SEOUL • A controversial "comfort women" deal struck between South Korea and Japan took centrestage in the first phone call between new President Moon Jae In and Japan's Premier Shinzo Abe.
Mr Abe told Mr Moon yesterday it was "extremely important" to implement the deal, said Japan's top government spokesman Yoshihide Suga.
In response, Mr Moon said that most South Koreans do not accept the deal reached in late 2015 to settle the issue of Korean women forced to work at Japan's wartime military brothels.
Under the landmark deal, Mr Abe issued an apology over the issue and arranged for one billion yen (S$12.3 million) to be deposited into a South Korean foundation for the surviving victims. But critics say the deal did not go far enough in holding Japan responsible for abuses during its 1910-1945 colonial rule over the Korean peninsula.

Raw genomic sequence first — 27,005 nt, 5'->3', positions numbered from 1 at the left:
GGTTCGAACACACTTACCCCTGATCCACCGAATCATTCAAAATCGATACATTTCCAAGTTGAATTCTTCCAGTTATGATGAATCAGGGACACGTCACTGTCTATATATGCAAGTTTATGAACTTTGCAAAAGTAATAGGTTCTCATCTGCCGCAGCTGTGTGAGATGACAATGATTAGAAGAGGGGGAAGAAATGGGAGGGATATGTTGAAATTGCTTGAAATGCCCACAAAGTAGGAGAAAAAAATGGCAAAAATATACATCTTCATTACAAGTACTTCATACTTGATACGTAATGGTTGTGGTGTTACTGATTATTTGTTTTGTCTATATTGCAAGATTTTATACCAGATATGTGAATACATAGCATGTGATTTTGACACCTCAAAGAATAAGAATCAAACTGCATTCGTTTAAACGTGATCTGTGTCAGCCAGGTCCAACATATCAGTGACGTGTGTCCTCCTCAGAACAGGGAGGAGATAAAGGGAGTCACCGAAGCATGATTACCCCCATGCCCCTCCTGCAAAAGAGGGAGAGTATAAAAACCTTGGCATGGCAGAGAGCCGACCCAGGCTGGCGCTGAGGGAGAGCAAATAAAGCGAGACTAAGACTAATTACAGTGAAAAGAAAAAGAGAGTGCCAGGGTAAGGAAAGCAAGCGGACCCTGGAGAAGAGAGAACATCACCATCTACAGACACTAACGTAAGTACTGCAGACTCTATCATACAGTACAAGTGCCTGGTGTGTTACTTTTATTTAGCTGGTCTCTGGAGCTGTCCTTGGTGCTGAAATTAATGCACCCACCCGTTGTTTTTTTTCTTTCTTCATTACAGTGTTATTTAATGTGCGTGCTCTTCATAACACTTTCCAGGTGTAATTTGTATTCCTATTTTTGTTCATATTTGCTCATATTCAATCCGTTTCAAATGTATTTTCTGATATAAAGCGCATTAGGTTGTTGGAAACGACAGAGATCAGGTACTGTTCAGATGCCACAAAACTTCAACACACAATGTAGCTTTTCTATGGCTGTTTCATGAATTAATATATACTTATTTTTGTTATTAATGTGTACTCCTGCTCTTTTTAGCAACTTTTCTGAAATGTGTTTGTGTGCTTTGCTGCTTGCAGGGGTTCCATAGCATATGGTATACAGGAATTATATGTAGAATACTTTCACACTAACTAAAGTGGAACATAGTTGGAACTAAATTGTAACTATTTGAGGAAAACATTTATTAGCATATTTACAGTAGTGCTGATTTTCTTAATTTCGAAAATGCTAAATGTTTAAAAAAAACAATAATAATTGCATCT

Mr Moon had earlier called the deal "wrong and unacceptable" and he promised to seek a renegotiation of the agreement with Japan during his election campaign.
His chief press secretary Yoon Young Chan said President Moon did not use the word "renegotiation" in his 25-minute conversation with Mr Abe.
Despite Mr Moon's firm stance on the sexual slavery issue, he said historical issues must not hinder the countries' bilateral relations and joint efforts to denuclearise North Korea.
"He (Mr Moon) said he saw a need for the two countries to work together and wisely overcome historical disputes including the comfort women issue, while separately continuing their joint efforts to deal with the North Korean nuclear issue," Mr Yoon said at a press briefing.
Both leaders agreed to meet as soon as possible, as well as hold a summit involving Japan, South Korea and China.
A high-ranking Japanese official, speaking on condition of anonymity, told Japan Times Mr Moon's willingness to meet Mr Abe marks "a clear difference" from the attitude of former president Park who did not visit Japan while in office.